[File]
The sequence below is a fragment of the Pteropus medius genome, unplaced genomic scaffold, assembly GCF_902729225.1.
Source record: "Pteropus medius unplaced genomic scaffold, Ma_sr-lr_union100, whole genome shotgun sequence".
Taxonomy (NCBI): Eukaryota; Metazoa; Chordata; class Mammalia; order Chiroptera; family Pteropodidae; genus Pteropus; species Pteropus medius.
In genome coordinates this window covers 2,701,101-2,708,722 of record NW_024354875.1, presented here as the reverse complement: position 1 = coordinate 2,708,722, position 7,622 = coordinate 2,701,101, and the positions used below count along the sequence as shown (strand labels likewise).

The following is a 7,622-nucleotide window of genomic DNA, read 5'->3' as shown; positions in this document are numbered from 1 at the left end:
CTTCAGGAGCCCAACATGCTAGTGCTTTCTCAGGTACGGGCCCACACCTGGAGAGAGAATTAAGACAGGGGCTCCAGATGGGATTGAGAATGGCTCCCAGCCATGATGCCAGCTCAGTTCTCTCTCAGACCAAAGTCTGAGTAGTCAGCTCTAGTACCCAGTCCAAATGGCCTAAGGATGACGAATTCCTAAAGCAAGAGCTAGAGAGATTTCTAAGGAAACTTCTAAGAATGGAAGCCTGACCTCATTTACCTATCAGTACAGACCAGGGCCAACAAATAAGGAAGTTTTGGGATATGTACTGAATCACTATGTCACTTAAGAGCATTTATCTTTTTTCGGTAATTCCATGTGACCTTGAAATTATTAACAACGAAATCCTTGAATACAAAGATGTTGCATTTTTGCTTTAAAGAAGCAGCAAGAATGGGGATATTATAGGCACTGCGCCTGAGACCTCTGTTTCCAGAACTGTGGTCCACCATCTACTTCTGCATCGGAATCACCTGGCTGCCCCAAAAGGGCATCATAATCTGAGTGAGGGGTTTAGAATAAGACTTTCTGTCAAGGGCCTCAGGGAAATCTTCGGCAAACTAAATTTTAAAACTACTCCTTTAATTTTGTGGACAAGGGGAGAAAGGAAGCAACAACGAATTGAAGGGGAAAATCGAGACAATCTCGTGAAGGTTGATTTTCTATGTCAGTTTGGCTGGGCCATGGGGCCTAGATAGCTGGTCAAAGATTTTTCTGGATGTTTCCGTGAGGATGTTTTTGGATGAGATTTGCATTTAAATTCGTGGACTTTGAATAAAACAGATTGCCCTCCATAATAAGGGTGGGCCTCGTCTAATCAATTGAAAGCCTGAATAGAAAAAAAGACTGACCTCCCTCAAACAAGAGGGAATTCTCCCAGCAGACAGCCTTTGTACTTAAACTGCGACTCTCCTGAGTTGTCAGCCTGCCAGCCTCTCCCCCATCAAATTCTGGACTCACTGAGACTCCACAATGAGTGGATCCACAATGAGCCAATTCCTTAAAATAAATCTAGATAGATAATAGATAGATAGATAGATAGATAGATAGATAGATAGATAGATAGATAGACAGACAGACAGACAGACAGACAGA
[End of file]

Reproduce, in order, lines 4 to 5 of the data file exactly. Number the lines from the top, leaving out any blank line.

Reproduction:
In genome coordinates this window covers 2,701,101-2,708,722 of record NW_024354875.1, presented here as the reverse complement: position 1 = coordinate 2,708,722, position 7,622 = coordinate 2,701,101, and the positions used below count along the sequence as shown (strand labels likewise).

The following is a 7,622-nucleotide window of genomic DNA, read 5'->3' as shown; positions in this document are numbered from 1 at the left end: